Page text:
Complex systems are difficult to understand. We need good tools to study the interactions that define such systems. In this blog post, we describe how the framework in Mogensen and Hansen (2022) provides such a tool. This summary of the paper is meant to be accessible for readers with some background in statistics or other quantitative sciences. We couldn’t help but include some more specific comments intended for those readers that are familiar with graphical models in statistics. These comments are enclosed in double parentheses: ((comment)).

We will use the following example as an illustration of the main ideas. Assume that we observe a herd of \(n\) animals moving together on a plane, that is, in a two-dimensional space (or rather on a plane). We assume that there exists an abstract center of the herd which at each time point is at \((0,0)\). This means that all individual movement is relative to this reference point. Niu, Blackwell, and Skarin (2016) describe a similar, though possibly more realistic, model of animal movement. See the gif for an example of animal movement of a small herd, \(n = 3\).

Our paper studies the use of graphs as means of representing dependence in how a set of processes evolve. In the example, how the animal movements interact. We essentially assume that there are two different ways that the animals and their movements interact: an asymmetrical dependence and a symmetric dependence. The asymmetric dependence may be thought of as one animal reacting to the movement of another animal, e.g., a young animal following a parent. The symmetric dependence may be thought of as two animals responding in similar ways to external stimulus, e.g., an obstacle on the ground. We can model the location of each animal as a two-dimensional stochastic process such that the joint locations of the \(n\) animals are described by a \(2n\)-dimensional process, e.g., using a stochastic differential equation,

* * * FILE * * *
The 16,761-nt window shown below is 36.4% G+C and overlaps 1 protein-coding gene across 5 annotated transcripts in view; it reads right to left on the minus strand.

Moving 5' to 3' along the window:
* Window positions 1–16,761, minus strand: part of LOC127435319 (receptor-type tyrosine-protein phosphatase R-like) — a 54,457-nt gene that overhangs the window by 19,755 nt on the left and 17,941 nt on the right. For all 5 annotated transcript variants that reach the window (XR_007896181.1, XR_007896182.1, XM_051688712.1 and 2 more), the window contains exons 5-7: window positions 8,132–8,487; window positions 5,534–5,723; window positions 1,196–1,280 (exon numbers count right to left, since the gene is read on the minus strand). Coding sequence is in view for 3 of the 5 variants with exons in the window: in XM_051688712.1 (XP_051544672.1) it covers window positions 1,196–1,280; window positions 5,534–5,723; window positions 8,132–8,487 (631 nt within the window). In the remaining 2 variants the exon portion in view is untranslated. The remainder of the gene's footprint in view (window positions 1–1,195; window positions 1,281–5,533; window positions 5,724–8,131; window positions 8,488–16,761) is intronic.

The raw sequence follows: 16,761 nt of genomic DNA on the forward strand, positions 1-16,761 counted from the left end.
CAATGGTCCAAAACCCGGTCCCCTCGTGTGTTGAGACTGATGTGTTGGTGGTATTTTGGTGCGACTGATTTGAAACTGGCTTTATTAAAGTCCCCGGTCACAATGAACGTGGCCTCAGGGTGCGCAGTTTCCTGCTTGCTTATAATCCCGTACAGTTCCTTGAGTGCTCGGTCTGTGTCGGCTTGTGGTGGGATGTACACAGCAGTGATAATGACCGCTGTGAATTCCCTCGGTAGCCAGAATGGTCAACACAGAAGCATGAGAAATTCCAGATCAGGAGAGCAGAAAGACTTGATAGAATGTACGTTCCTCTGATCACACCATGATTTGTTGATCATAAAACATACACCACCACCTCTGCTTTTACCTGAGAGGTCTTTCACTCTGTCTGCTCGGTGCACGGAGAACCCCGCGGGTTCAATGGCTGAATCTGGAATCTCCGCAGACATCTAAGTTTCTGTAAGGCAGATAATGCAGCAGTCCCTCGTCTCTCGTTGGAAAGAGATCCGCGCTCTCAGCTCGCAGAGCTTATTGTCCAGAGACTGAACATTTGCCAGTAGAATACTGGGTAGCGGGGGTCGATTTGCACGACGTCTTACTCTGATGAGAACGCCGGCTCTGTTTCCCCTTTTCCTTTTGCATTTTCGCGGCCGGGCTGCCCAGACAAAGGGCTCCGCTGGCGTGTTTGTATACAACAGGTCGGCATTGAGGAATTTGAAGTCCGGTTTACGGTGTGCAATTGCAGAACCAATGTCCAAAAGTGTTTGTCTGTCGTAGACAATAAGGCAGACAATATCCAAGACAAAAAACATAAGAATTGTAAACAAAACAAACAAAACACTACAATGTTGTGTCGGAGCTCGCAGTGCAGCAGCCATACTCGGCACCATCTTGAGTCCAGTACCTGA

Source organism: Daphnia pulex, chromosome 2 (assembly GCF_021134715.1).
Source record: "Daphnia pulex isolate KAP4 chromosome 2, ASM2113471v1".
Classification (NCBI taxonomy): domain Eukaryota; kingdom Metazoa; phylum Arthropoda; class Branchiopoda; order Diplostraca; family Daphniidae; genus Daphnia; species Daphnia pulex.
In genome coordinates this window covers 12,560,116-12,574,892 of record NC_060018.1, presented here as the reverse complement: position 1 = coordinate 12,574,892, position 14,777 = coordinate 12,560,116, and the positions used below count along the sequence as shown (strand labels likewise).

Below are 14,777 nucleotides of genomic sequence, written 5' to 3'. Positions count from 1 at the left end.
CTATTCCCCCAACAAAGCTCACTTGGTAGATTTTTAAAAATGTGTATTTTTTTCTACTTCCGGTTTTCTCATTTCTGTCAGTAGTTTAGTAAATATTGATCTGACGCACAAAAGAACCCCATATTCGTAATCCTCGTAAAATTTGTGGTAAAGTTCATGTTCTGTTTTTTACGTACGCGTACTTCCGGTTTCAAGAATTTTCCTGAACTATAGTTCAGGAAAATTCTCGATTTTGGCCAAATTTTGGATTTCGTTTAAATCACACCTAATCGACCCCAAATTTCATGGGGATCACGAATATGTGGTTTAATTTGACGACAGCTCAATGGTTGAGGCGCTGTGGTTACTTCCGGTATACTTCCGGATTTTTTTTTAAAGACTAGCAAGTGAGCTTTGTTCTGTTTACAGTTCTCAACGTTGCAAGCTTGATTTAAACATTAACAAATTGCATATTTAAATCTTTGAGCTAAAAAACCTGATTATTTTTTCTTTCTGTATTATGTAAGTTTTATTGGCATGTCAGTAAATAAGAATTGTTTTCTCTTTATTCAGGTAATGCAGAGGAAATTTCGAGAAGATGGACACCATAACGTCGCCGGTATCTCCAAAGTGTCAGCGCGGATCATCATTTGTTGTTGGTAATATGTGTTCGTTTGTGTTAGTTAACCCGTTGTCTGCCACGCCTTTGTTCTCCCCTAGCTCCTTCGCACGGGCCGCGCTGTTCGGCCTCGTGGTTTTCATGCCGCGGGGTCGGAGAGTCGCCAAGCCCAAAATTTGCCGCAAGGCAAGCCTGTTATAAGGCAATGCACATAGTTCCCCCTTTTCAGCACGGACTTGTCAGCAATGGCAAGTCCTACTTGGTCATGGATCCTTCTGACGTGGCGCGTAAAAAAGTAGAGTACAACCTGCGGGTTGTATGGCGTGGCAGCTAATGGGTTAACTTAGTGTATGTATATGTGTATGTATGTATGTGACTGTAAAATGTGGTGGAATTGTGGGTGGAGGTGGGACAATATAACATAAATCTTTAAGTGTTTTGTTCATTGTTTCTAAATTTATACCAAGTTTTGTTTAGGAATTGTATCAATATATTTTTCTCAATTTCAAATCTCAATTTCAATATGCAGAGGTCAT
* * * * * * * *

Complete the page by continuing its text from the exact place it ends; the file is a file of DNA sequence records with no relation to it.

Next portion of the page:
\[ \mathrm{d}Z_t = MZ_t \mathrm{d}t + D \mathrm{d} W_t \]

where \(Z_t = (Z_t^{1},Z_t^{2},\ldots, Z_t^{n})^T\) and \(Z_t^i = (X_t^{i},Y_t^{i})\) is the location in two-dimensional space of animal \(i\) at time \(t\) (recall that this is the location relative to the center of the herd). The matrix \(M\) encodes the asymmetric dependence and the matrix \(D\) encodes the symmetric dependence in the system.

Let’s say that \(n = 3\) and that \[ M = \left(\begin{array}{ccc} M_{11} & M_{12} & M_{13} \\ 0 & M_{22} & 0 \\ 0 & 0 & M_{33} \end{array}\right), \ \ \ \ \ D = \left(\begin{array}{ccc} D_{11} & 0 & 0 \\ 0 & D_{22} & D_{23} \\0 & D_{33} & D_{33} \end{array}\right). \]

The submatrices of \(M\), \(M_{ij}\), and of \(D\), \(D_{ij}\), are \(2\times 2\)-matrices. We define a graph in terms of the matrices M and D. It has nodes \(1, \ldots, n\), it has a directed edge \(i\rightarrow j\) if \(M_{ji}\) may be nonzero, and it has a blunt edge if \((DD^T)_{ij}\), \(i\neq j\), may be nonzero. The graph encodes the sparsity patterns of the matrices, and we see that the sparsity of the above matrices is encoded by the graph **G1**. The simulated movement data in the gif was generated from a system with the above sparsity in matrices \(M\) and \(D\).